“Representation proceeds by strategic highlighting, selecting samples and multiplying examples. Ours is an intensely retinal and powerfully televisual memory.”
Pierre Nora, “Between Memory and History: Les Lieux de Mémoire”
As I learned about les lieux de mémoire in the Nora reading, I thought of the transformation of the sites of collective memory of Chicanx culture over time. In Los Angeles, there are certainly many Chicanx sites that meet the criteria of being “material, symbolic, and functional” (19): Self-Help Graphics comes to mind, as does the former Sixth Street Bridge.
Piers of the Sixth Street Bridge.
It’s interesting to think of these sites of collective memory as always shifting, as our understanding of the past, the present, and our selves change. These days, popular Chicanx lieux de mémoire include: Selena Quintanilla, tacos, Saltillo blankets, pan dulce, and 1940s pachuco outfits. Pan dulce existed in the 1970s; why did it only recently become a popular motif? I think the answer to that lies in the “principle of double identity that enables us to map, within the indefinite multiplicity of sites, a hierarchy, a set of limits, a repertoire of ranges” (20).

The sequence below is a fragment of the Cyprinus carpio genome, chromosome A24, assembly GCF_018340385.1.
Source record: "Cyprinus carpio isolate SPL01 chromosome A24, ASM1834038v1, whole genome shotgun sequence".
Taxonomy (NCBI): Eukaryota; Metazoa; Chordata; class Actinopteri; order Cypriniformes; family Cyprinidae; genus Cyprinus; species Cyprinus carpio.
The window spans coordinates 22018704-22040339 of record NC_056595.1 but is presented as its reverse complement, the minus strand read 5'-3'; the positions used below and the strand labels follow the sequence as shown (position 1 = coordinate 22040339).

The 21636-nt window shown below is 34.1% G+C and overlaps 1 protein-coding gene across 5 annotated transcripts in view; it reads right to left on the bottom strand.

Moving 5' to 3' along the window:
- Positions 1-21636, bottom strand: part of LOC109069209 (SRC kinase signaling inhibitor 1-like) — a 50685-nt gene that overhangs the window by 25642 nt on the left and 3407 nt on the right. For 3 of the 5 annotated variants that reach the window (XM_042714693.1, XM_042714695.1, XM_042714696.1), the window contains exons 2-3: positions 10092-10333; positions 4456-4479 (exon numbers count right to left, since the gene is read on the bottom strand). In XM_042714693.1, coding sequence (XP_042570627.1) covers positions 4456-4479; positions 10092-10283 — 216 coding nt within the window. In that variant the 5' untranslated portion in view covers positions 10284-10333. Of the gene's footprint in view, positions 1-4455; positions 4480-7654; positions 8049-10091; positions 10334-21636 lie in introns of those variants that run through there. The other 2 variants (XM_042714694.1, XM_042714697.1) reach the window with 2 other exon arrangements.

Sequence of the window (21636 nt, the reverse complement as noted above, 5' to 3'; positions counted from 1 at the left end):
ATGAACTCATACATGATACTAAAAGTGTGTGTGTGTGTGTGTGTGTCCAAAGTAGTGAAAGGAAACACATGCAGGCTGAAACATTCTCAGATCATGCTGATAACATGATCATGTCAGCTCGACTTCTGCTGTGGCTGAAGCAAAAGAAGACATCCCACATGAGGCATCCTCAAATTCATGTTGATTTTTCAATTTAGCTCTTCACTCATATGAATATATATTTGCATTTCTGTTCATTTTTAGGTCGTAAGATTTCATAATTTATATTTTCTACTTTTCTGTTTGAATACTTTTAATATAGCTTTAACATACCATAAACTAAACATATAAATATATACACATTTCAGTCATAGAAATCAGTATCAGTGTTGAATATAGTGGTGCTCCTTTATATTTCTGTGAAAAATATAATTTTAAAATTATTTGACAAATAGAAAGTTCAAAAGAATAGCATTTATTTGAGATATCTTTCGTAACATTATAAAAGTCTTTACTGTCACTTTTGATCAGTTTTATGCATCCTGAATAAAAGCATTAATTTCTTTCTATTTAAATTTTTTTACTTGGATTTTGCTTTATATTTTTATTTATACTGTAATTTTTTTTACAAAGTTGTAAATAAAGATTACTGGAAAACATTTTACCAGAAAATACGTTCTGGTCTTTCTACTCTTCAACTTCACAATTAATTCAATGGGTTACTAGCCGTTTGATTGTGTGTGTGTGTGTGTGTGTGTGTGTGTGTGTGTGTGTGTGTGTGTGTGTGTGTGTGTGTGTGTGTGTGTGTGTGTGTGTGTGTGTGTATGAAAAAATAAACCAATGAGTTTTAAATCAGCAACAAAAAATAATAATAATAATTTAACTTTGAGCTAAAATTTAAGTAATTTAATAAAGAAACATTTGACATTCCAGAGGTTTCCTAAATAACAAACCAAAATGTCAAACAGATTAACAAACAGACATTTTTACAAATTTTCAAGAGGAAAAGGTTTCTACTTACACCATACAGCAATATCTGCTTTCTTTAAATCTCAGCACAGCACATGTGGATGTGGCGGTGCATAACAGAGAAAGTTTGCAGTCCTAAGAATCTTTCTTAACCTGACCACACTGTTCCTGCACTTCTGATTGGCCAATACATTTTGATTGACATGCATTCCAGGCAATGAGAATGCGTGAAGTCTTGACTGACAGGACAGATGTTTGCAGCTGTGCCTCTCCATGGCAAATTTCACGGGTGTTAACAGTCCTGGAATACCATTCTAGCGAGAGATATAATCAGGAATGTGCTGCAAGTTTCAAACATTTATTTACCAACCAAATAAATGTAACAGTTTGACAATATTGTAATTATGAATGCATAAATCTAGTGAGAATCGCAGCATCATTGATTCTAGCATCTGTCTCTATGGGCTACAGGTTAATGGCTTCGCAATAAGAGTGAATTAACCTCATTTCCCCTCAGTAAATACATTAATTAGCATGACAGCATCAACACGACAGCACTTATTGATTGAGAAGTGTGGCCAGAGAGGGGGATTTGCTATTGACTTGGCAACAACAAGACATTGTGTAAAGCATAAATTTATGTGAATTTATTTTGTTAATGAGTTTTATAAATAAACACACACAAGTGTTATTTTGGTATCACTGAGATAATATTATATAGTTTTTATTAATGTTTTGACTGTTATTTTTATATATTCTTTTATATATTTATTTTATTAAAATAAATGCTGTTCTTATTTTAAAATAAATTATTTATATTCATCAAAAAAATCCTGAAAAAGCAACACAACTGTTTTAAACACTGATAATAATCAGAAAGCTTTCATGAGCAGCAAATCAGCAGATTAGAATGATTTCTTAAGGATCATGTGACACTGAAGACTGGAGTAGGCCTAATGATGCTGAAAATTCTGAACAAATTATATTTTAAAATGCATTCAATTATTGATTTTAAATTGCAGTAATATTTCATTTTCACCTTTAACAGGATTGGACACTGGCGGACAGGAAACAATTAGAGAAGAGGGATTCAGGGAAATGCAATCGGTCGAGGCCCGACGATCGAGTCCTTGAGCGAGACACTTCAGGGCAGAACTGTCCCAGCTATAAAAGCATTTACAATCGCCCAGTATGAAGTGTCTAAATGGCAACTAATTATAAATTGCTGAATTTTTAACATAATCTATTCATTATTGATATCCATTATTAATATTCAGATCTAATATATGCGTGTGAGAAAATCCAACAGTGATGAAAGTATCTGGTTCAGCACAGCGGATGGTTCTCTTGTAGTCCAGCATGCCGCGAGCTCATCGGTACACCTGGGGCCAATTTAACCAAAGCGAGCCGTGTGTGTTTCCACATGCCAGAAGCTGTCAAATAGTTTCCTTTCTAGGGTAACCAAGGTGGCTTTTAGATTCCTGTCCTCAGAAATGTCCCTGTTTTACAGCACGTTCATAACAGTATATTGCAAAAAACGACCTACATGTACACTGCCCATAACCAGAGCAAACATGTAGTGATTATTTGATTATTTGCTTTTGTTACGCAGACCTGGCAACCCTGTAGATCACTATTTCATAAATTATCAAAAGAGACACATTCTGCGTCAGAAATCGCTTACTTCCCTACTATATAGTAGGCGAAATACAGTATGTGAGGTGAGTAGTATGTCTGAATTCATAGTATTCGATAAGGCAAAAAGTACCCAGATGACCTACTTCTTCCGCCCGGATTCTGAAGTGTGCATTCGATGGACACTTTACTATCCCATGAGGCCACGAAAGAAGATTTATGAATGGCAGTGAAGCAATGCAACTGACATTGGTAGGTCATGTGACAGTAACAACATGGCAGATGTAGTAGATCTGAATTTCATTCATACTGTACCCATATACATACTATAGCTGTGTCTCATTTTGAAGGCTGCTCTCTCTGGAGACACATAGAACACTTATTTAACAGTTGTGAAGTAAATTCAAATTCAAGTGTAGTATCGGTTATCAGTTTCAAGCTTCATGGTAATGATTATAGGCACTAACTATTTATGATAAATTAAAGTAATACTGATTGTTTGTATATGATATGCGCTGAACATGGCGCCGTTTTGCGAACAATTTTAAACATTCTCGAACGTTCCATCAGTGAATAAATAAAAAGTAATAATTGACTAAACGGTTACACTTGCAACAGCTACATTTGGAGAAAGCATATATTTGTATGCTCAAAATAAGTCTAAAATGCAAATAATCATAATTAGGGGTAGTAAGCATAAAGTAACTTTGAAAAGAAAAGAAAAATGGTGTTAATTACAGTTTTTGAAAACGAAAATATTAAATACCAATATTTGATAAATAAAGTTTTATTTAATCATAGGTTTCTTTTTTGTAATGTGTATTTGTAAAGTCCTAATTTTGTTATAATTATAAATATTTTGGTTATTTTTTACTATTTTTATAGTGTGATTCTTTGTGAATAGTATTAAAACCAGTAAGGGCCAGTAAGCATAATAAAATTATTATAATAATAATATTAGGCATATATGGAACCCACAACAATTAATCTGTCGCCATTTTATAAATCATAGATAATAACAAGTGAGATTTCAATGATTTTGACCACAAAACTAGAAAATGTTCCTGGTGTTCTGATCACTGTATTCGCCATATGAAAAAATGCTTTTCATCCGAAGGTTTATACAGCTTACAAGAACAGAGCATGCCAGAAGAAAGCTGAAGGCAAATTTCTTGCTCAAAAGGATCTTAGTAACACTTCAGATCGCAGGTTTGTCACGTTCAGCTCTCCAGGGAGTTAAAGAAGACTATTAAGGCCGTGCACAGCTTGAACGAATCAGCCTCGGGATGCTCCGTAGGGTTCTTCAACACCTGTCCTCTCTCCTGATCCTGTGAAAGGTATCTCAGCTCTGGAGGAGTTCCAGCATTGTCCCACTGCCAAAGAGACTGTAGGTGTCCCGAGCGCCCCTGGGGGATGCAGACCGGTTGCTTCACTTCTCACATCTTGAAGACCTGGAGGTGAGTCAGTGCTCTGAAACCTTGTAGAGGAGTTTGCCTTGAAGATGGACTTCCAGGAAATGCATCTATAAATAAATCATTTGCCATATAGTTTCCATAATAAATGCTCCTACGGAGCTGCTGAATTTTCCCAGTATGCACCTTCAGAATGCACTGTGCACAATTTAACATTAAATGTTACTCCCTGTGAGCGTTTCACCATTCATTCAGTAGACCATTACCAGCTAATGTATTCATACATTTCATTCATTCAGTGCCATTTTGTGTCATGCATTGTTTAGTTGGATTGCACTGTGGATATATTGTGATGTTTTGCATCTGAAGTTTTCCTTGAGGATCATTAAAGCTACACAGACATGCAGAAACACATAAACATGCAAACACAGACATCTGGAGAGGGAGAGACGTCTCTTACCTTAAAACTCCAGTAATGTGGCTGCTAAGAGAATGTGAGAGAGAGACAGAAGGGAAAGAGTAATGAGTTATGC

Nora references “the cult of the dead” as a “broad category of the genre” (20): this is fascinating, given the commodification of calacas, marigolds, and other symbols associated with the Day of the Dead in the 2000s. Formerly a tradition observed mainly by indigenous people in certain parts of Mexico, it had become popular in the US. In the fall of 2016, MAC released a Selena Quintanilla-themed line of makeup, 21 years after her death. While she was always beloved among Mexican-Americans, she experienced a resurgence of popularity in the 2000s among Latinxs and non-Latinxs alike.
While Nora seems averse to “dominant and dominated lieux de mémoire” (23) imposed on from on high, I wonder what he would have to say about these sites when they are co-opted?
Nora, Pierre. “Between Memory and History: Les Lieux De Mémoire.” Representations, no. 26, 1989, pp. 7–24, www.jstor.org/stable/2928520